‘He would make comments from the projection

booth to keep himself awake. “Isn’t that girl

beautiful? So beautiful. . as beautiful as the flower

of the (let’s say) the heilala tree.’

 

But then depending on the film and his mood, the girl might be incredibly beautiful or ugly, the tree full or lacking flowers. Often he would make things up, when he did not understand what was going on.

 

Watching films has been as part of Tonga experience as in many other parts of the world. What is curious though is how the aesthetic of these Hollywood films have hardly influenced early Tongan filmmaking.

 

A comparison of early documentary with some of my experience of video in Tonga is dramatic. Tongan filming of funeral and weddings is very focused on the particular, on capturing particular people and their relationships, as a recognition of participation. Videos were and are sent to relatives overseas as thanks for contribution and as a way for people to know who they are in relation to others. They are often unwatchable for those not familiar with some of the people in the film. The people are primary, the aesthetic is secondary.

No narration, no grand story. And often long. People asked me to film about 6 funerals and four weddings in Tonga while I was here from 1998 to 2000. I am no longer amazed how people could watch these 4 hours long film only weeks after the event, again and again. After all, they are watching a visual representation of genealogy and connection, as well as of personalities.

 

I would argue almost none of these films have reached a general Tongan or foreign audience. One has to turn to just before the new Millennium to find documentary films both addressing a more general audience and growing out of strong cultural and personal links. Two films Kava Kuo Heka (1999) and Haka he Langi Kuo Tau (2000)(we dance in the ecstasy of Singing), both produced by Professor Shumway at BYU, are the first I could find in a documentary tradition. Filmed professionally and with a respectable budget, they have narration and offer insight into the installation of a nopele (Fielakepa) and the production of lakalaka respectively. People speak in Tongan, there are subtitles ( I think). As to purpose, recording for posterity and defining what is Tongan culture is evident.

 

I now switch to a film shown two years ago in Nuku’alofa at the TRA(Tongan Research Association Conference in 2007. A film well known as much for the tragic death in gang shooting of the main protagonist, as for the film itself.

 

Sione Folau, 21, the star, was shot and killed in Sacramento several months after the film’s premiere. Sione’s Journey was made by Tongan student, Folola Takapu at Berkeley as part of her Ethnic studies class. Her aim was to address issues of identity that Tongan go through in the US, but also to educate the general Berkeley population about who Tongans are. As Sione Folau travels around San Francisco asking the question what is a Tongan, he learns more about misperceptions of Tonga and more about himself. Here the film acts also as a research strategy, with the process and the results open for all to see. It is evident that making the film was empowering for Folola. In her words:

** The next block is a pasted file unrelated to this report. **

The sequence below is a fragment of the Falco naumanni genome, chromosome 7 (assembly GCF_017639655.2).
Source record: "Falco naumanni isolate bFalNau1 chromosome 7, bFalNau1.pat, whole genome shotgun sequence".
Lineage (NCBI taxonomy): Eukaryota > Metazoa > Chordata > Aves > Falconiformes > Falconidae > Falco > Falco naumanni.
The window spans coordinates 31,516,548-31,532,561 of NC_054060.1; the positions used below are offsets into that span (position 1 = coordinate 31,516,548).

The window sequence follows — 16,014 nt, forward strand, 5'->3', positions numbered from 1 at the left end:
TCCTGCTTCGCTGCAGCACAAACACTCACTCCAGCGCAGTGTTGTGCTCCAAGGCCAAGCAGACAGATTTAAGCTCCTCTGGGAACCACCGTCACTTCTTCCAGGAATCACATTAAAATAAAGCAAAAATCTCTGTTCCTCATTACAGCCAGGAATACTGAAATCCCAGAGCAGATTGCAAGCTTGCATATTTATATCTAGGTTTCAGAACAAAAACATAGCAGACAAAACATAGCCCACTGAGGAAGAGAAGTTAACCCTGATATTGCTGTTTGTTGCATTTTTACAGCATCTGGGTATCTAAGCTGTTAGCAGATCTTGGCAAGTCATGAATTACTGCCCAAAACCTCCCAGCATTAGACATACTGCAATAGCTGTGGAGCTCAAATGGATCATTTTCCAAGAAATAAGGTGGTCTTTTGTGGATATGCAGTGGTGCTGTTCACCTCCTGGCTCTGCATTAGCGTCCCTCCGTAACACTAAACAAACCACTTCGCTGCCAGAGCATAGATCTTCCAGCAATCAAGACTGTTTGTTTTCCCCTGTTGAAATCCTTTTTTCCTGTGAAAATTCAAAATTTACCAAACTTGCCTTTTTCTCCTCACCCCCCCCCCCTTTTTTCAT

‘I got to do a film about something that was personal to me but that I knew

a lot of Tongans would identify with. I also got to film my cousins and friends and have long conversations with them about these issues. I also loved to see the reaction of the audience during the film showings. It also gave me the opportunity to be in long conversations with my dad. Being at Berkeley and away from home helped me to become really close to my dad.’

 

 

The film also served as a way for students to deal with Sione’s death, he was an innocent bystander in a drive by shooting.

I now turn to my film Fun(d)raising: The Secret of Tongan Comedy, that grew out of a concert I filmed in 1999 in Falaleu, . The original concert is now distributed and bootlegged all over Tonga. Its popularity convinced me that if I could make a film about the reasons for their comedy and try to translate it, there would be some use in intercultural understanding. From my experience, most films of Tonga did not get to some of the most interesting and difficult aspects of life here. As you will see the content and form of the film was directed by the collaborative process of making it. Aside from the clips of the original concert, all the footage was filmed in about a week, with a small mini DV camera and edited on a laptop. I say this to demonstrate that you do not need a big budget to make a useful film. The largest cost was my time. It is an example of participative filmmaking, with the final editing responsibility lying with myself. The stars were very happy for me to carry out this responsibility. In the future, I would like to change this.

(At this point Fun(d)raising was screened)

 

 

You can see that the Tinitini model of filmmaking grew out of the process of filmmaking with Tinitini. They perceived the film as part as a thanks to people all over Tonga, I wanted Tinitini to be recognised in a new way. The film linked me to Vava’u, kept me connected. To my knowledge the film where I have showed it has had a similar effect, allowing a different appreciation of Tonga. The Tongue in cheek Tinitini Model came out of the process of action, not just of thinking or drawing on historical resources. A model must emerge out of what people do to be true to its context. This is just one way of thinking of prospects for Tongan filmmaking:

 

The first category in a Tinitini model was:

  1. AUDIENCE (Know your audience)